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Management of Banana Fusarium Wilt



Two major strategies are available to successfully control Fusarium wilt of banana; prevention and the use of resistant varieties. In the past 30 years, tissue culture plants and thorough phytosanitary practices supported by empowered regulatory authorities have been keeping banana fields free of diseases in countries like Australia. This option is available to large-scale commercial growers with the financial means to buy such plants, but it is seldom adopted by small-scale and subsistence growers who cannot afford them and are forced to establish new banana fields by using suckers. For these farmers resistant varieties, if available, are the only option to continue farming bananas.

Preliminary steps have been taken to screen some African cooking banana varieties for resistance to Foc TR4 in Asia, but the full diversity of bananas produced on the continent has not yet been evaluated. Furthermore, for the past 20 years, the Taiwan Banana Research Institute has produced numerous Cavendish somaclonal selections with resistance to Foc TR4. Not all of these adapt well when introduced into other countries, but further selection has resulted in resistant Cavendish somaclones now being planted in the Philippines and Indonesia, and there is scope to test their suitability to African conditions. Hybrid varieties resistant to Foc races 1 and 4 have been selected by the FHIA breeding programme in Honduras. These may be acceptable to African growers and consumers and can be included in African breeding programmes.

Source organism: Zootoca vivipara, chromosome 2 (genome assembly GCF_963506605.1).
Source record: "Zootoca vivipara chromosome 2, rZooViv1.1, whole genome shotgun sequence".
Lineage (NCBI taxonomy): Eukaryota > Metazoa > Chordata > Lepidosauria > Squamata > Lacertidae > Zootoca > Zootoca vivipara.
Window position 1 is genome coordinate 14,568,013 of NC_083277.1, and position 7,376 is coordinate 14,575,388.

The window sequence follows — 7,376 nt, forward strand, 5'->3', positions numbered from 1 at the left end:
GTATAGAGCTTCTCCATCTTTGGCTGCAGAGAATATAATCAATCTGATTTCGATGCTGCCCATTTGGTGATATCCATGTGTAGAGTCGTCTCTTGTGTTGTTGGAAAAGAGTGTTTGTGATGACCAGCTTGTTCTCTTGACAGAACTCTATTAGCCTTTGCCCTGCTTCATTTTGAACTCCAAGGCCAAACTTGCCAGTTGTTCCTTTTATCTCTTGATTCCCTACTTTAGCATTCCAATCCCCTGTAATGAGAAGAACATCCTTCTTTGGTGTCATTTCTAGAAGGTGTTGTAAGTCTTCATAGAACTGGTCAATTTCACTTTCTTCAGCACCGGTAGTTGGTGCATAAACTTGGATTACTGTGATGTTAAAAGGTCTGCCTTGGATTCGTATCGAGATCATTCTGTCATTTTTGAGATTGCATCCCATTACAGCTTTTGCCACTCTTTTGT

Prevention and management of banana Fusarium wilt can be achieved by means of enhanced awareness, legislation, regulation, quarantine, avoidance and treatment of infested fields. These actions can take place before Foc enters countries and farms, or once it has been introduced into countries and onto farms. The activity chosen to deal with Fusarium wilt depends on the availability, affordability, geographical area and production systems in countries/farms affected and under threat of being affected, as well as general knowledge of the disease and its management. Protecting bananas against Foc TR4 (or other foreign strains) is the responsibility of a number of stakeholders, including national and regional authorities, research scientists, extension officers and producers. Activities include:

Pre-border proactive activities:

  • Assessment of national biosecurity legislation and regulations
  • Assessment of a country's ability to prevent and respond to incursions of Foc
  • Obtaining sufficient knowledge on Foc and means to deal with it outside country borders
  • Raising awareness about Foc TR4 among policy makers, government and quarantine officials, the public, researchers, banana producers and other stakeholders
  • Developing standardised training manuals, identification and surveillance protocols, as well as methods to deal with Foc incursions nationally and regionally